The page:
A reader asks:
There are so many different preparations for herbal remedies, from tinctures and vinegars to compresses and creams. Is there a significant difference in effectiveness between taking an herb internally versus topically? How do you know which approach is best, and would you ever use a combination of the two?
Generally speaking, taking herbs internally will have a whole-body effect while topical preparations primarily offer medicine directly to an affected area. Even when I use herbs topically, I often use herbs internally as well, to deal with the underlying imbalance.
The specific types of herbal remedies you use will depend on personal preference, the area affected, and how the desired herbs are best extracted and delivered. For example, teas and other water-based extracts are nice for the kidney-urinary system. Alcohol extracts get into the bloodstream quickly but may irritate sensitive stomachs. Vinegar can improve digestion but it can also aggravate sensitive stomachs. Syrups and honeys are easy to take and gentle on the body, but they’re usually not as strong as other remedies and the sugar content can create problems of its own. I have a whole chart devoted to the pros and cons of all the common forms of herbal remedies in my book (if you have a copy, see pages 299–300).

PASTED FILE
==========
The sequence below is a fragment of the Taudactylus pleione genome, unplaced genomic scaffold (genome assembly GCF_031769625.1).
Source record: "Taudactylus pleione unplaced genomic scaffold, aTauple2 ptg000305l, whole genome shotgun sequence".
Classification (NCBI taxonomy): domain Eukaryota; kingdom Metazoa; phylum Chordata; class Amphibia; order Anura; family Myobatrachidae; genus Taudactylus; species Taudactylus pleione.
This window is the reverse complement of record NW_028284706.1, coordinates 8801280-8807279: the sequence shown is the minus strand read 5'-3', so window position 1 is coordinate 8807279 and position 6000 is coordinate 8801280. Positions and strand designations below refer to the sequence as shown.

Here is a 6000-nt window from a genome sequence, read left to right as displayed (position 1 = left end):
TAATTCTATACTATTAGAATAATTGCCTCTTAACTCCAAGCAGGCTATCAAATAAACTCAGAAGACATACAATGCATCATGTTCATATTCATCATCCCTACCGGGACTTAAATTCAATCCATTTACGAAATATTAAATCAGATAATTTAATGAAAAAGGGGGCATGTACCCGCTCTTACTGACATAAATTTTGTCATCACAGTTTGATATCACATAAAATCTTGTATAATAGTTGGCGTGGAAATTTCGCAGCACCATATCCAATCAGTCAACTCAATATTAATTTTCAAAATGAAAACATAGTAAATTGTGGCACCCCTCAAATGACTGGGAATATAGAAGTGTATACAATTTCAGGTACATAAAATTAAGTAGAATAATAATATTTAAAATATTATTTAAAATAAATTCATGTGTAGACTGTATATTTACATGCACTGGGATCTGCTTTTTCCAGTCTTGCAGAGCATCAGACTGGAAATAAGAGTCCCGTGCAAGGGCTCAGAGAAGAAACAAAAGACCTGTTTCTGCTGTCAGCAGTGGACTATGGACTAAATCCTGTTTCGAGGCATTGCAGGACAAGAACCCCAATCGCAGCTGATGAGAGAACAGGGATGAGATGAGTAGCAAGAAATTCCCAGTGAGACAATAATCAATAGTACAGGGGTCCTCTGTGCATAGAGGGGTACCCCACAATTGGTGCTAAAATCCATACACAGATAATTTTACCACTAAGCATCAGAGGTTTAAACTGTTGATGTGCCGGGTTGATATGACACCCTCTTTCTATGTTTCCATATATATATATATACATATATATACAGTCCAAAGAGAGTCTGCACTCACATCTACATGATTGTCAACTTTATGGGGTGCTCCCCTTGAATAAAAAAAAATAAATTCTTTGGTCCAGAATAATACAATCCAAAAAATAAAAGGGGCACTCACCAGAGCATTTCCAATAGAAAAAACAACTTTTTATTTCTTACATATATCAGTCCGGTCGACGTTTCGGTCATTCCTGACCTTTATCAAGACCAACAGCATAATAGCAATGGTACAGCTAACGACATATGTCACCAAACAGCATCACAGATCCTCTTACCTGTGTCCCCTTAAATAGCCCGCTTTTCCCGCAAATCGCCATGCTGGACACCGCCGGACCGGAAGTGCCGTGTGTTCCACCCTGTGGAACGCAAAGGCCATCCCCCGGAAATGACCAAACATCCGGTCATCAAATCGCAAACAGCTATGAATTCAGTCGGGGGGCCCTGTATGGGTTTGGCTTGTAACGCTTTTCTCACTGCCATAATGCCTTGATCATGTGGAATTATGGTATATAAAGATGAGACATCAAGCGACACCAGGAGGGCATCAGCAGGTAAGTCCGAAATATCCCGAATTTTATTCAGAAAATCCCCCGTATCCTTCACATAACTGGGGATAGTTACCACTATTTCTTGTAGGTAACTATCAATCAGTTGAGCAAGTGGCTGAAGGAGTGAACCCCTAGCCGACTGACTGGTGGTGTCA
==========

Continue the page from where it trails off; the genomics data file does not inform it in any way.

A reader asks:
How did you get your start as an herbalist? What drew you in?
As a child, I was fascinated by nature. My mother was interested in medicinal plants and I remember reading her books and being amazed by plants’ potential healing powers. I didn’t really start to use herbs medicinally myself until college. On the path to a degree in journalism, I began to use my college papers as a chance to learn more about natural medicine. An intensely stressful experience my sophomore year that gave me panic attacks and insomnia at last drove me into an herb shop for the first time (for kava and valerian, respectively). Almost everything I’ve done in my life since has involved herbal medicine. After college, I covered the “herb beat” as an editor for Natural Health magazine, and I left that job to begin formal studies to become a professional herbalist.
As for what drew me in, I love the ways herbs work. Although they can be profound medicines, more often they work by nudging the body into balance on it own — sort of like training wheels.